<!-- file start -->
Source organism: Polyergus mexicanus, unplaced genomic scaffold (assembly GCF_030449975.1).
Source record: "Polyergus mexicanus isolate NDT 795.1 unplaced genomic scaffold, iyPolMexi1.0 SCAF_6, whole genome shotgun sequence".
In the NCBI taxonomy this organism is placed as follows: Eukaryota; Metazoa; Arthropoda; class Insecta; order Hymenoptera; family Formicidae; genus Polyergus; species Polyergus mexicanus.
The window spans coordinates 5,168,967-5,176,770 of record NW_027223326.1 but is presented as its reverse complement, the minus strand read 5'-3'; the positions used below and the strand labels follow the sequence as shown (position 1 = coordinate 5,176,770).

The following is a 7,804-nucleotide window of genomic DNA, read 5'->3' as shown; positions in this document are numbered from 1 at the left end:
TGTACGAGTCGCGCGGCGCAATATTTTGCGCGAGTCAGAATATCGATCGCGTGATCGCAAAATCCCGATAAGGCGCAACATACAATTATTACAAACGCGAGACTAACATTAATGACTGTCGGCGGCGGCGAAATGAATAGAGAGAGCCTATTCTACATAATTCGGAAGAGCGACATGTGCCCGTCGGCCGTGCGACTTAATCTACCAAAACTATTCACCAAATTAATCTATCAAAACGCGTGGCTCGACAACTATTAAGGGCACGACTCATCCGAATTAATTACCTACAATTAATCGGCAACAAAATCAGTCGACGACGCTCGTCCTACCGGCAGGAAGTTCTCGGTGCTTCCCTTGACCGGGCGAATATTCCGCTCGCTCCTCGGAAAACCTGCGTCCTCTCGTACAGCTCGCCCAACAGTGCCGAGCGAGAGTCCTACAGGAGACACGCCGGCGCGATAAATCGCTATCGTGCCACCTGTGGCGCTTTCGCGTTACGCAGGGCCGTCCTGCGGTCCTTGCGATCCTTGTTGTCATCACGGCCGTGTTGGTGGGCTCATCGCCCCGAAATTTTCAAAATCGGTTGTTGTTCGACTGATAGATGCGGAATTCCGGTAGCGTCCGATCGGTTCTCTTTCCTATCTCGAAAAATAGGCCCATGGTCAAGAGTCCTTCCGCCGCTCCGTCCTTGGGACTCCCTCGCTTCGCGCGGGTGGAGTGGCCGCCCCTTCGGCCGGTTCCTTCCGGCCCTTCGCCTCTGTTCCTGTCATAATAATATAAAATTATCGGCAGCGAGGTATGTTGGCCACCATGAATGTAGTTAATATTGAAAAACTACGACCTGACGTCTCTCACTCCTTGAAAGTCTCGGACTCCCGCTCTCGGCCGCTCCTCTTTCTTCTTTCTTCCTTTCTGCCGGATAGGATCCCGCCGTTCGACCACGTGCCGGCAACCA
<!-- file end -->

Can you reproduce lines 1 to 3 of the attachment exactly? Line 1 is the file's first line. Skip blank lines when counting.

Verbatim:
Source organism: Polyergus mexicanus, unplaced genomic scaffold (assembly GCF_030449975.1).
Source record: "Polyergus mexicanus isolate NDT 795.1 unplaced genomic scaffold, iyPolMexi1.0 SCAF_6, whole genome shotgun sequence".
In the NCBI taxonomy this organism is placed as follows: Eukaryota; Metazoa; Arthropoda; class Insecta; order Hymenoptera; family Formicidae; genus Polyergus; species Polyergus mexicanus.